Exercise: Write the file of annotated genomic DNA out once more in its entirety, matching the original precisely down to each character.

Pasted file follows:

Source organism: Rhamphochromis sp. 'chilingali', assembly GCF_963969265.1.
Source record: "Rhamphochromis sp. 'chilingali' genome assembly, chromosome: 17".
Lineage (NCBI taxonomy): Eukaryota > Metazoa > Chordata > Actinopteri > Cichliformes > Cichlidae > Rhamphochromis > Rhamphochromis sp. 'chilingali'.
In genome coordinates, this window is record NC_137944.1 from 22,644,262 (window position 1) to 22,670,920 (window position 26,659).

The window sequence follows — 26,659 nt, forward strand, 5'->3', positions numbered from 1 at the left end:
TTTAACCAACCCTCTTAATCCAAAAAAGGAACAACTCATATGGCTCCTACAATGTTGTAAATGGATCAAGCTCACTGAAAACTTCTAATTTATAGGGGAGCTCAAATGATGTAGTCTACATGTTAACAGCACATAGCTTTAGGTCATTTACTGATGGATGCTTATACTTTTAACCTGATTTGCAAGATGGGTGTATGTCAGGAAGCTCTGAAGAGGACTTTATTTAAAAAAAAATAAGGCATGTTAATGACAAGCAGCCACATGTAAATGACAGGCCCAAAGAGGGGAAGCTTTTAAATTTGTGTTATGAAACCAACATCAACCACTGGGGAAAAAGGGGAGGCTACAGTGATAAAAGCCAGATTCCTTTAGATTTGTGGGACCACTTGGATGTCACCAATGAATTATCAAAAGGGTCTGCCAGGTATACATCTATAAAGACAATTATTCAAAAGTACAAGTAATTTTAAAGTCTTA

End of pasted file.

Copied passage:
Source organism: Rhamphochromis sp. 'chilingali', assembly GCF_963969265.1.
Source record: "Rhamphochromis sp. 'chilingali' genome assembly, chromosome: 17".
Lineage (NCBI taxonomy): Eukaryota > Metazoa > Chordata > Actinopteri > Cichliformes > Cichlidae > Rhamphochromis > Rhamphochromis sp. 'chilingali'.
In genome coordinates, this window is record NC_137944.1 from 22,644,262 (window position 1) to 22,670,920 (window position 26,659).

The window sequence follows — 26,659 nt, forward strand, 5'->3', positions numbered from 1 at the left end:
TTTAACCAACCCTCTTAATCCAAAAAAGGAACAACTCATATGGCTCCTACAATGTTGTAAATGGATCAAGCTCACTGAAAACTTCTAATTTATAGGGGAGCTCAAATGATGTAGTCTACATGTTAACAGCACATAGCTTTAGGTCATTTACTGATGGATGCTTATACTTTTAACCTGATTTGCAAGATGGGTGTATGTCAGGAAGCTCTGAAGAGGACTTTATTTAAAAAAAAATAAGGCATGTTAATGACAAGCAGCCACATGTAAATGACAGGCCCAAAGAGGGGAAGCTTTTAAATTTGTGTTATGAAACCAACATCAACCACTGGGGAAAAAGGGGAGGCTACAGTGATAAAAGCCAGATTCCTTTAGATTTGTGGGACCACTTGGATGTCACCAATGAATTATCAAAAGGGTCTGCCAGGTATACATCTATAAAGACAATTATTCAAAAGTACAAGTAATTTTAAAGTCTTA